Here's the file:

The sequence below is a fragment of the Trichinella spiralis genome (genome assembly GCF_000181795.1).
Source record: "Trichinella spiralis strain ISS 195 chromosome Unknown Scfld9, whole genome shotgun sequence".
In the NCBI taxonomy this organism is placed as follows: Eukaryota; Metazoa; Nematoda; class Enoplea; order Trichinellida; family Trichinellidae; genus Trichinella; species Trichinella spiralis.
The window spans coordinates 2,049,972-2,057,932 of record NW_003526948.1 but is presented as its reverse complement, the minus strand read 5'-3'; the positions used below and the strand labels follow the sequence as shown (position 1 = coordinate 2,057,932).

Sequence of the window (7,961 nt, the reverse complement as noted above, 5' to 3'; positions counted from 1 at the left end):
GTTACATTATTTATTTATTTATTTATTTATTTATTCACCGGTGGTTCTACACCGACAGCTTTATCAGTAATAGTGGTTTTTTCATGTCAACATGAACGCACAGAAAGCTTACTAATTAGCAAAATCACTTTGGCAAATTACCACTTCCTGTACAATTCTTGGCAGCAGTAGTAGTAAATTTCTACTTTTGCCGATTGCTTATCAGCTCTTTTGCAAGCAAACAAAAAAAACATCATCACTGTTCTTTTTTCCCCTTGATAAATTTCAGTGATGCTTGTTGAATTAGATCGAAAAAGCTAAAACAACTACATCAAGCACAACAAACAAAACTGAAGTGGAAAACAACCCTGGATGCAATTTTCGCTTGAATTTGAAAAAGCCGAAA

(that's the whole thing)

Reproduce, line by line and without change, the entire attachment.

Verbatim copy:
The sequence below is a fragment of the Trichinella spiralis genome (genome assembly GCF_000181795.1).
Source record: "Trichinella spiralis strain ISS 195 chromosome Unknown Scfld9, whole genome shotgun sequence".
In the NCBI taxonomy this organism is placed as follows: Eukaryota; Metazoa; Nematoda; class Enoplea; order Trichinellida; family Trichinellidae; genus Trichinella; species Trichinella spiralis.
The window spans coordinates 2,049,972-2,057,932 of record NW_003526948.1 but is presented as its reverse complement, the minus strand read 5'-3'; the positions used below and the strand labels follow the sequence as shown (position 1 = coordinate 2,057,932).

Sequence of the window (7,961 nt, the reverse complement as noted above, 5' to 3'; positions counted from 1 at the left end):
GTTACATTATTTATTTATTTATTTATTTATTTATTCACCGGTGGTTCTACACCGACAGCTTTATCAGTAATAGTGGTTTTTTCATGTCAACATGAACGCACAGAAAGCTTACTAATTAGCAAAATCACTTTGGCAAATTACCACTTCCTGTACAATTCTTGGCAGCAGTAGTAGTAAATTTCTACTTTTGCCGATTGCTTATCAGCTCTTTTGCAAGCAAACAAAAAAAACATCATCACTGTTCTTTTTTCCCCTTGATAAATTTCAGTGATGCTTGTTGAATTAGATCGAAAAAGCTAAAACAACTACATCAAGCACAACAAACAAAACTGAAGTGGAAAACAACCCTGGATGCAATTTTCGCTTGAATTTGAAAAAGCCGAAA